As Practices Change, Family Physician Has Trouble Retiring
The New York Times: Family Physician Can't Give Away Solo Practice
Dr. [Ronald] Sroka has practiced family medicine for 32 years in a small, red-brick building just six miles from his childhood home. ... Dr. Sroka, 62, thought about retiring. He tried to sell his once highly profitable practice. No luck. He tried giving it away. No luck. Dr. Sroka's fate is emblematic of a transformation in American medicine. ... [D]octors like him are increasingly being replaced by teams of rotating doctors and nurses who do not know their patients nearly as well. A centuries-old intimacy between doctor and patient is being lost (Harris, 4/22).
Meanwhile, two news outlets look at new practices that could be beneficial.
The Boston Globe: Digging The Benefits
Franciscan Hospital, which treats children with a variety of special needs, is among a number of American hospital systems, nursing homes, and rehabilitation centers that maintain gardens that patients can work in. So-called therapeutic gardening helps patients feel better, recover faster and stay healthy longer, according to decades of research, mainly conducted in Europe and Asia (Weintraub, 4/25).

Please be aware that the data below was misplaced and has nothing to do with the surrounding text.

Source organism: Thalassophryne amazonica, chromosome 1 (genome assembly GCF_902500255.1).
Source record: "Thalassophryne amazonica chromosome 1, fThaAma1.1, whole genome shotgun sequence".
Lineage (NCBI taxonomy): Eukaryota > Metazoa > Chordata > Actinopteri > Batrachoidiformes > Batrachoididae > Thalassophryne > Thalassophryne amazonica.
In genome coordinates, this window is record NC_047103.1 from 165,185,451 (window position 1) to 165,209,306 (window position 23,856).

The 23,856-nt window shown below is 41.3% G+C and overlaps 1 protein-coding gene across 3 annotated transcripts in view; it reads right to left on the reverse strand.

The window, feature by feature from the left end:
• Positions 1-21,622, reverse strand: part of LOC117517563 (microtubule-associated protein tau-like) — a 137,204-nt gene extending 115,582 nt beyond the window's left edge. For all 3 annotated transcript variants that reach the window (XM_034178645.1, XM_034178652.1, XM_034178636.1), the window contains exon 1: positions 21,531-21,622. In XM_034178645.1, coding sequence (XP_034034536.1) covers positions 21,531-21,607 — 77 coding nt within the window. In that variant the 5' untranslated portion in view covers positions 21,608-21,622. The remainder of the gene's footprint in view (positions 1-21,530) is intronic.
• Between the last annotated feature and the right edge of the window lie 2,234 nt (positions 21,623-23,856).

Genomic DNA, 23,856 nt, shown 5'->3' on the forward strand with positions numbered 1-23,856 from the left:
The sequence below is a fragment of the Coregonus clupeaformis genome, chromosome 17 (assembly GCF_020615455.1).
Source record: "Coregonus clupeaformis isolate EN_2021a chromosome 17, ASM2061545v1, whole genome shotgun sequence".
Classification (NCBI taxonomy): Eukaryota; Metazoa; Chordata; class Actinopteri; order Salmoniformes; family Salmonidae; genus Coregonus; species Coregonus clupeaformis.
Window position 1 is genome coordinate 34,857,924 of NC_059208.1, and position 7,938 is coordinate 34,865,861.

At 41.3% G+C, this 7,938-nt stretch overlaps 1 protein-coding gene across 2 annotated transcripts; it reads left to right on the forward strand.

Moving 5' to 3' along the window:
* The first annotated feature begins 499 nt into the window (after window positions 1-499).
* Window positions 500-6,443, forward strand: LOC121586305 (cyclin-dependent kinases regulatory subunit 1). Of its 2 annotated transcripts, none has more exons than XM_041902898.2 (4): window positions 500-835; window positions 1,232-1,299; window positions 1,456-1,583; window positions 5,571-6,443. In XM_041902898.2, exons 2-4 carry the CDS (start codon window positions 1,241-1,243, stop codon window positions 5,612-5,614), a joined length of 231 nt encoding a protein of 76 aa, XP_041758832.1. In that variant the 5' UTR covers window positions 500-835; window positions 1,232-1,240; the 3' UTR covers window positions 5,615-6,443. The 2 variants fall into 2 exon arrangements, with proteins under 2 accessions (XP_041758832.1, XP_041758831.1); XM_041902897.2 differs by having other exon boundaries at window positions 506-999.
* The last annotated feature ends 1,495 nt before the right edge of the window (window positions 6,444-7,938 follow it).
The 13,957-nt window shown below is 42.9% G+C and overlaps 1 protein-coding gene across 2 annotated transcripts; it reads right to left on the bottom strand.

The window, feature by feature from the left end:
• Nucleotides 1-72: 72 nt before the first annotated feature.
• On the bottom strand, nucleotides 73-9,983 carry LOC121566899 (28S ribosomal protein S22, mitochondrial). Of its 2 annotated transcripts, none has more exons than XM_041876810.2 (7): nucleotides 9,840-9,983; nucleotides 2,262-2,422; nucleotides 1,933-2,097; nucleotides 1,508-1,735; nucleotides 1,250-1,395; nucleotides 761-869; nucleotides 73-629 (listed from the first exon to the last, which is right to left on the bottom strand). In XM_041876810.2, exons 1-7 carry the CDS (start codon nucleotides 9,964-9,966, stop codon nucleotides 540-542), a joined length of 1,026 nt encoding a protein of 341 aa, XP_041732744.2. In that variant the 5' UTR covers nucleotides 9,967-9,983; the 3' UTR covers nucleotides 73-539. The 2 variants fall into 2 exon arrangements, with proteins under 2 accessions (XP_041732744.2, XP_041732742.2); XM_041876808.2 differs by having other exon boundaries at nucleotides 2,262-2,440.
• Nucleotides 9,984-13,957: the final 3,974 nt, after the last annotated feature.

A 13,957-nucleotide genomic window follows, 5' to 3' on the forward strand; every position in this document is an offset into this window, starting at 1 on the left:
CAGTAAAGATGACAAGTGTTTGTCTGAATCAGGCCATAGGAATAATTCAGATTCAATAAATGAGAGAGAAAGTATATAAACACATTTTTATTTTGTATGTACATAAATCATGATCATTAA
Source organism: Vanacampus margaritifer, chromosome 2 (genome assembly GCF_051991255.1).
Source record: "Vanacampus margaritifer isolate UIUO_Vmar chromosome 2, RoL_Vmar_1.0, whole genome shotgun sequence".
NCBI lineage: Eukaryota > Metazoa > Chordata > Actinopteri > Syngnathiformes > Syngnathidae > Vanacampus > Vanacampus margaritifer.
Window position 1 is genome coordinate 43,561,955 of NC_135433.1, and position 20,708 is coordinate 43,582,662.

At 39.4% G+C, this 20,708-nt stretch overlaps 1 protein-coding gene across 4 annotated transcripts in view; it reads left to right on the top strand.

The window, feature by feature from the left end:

The Associated Press: Farms Get Individualized Maps To Avert Emergencies
In a rural health educator's dream vision for farm country, the flat fertile landscape will be dotted with little black plastic tubes strapped to power poles at each farmstead. The sealed cylinders look fairly innocuous, but the contents inside are like gold for emergency responders: detailed computer-generated maps of each farm, specifying precise locations for flammable chemicals and fuels, power turnoff switches, grain bins, water supplies and precious livestock. In fires, explosions, accidents and other farm emergencies, being able to quickly locate these items could prevent or reduce property damage, injuries and even deaths to farmers and rescuers (4/25).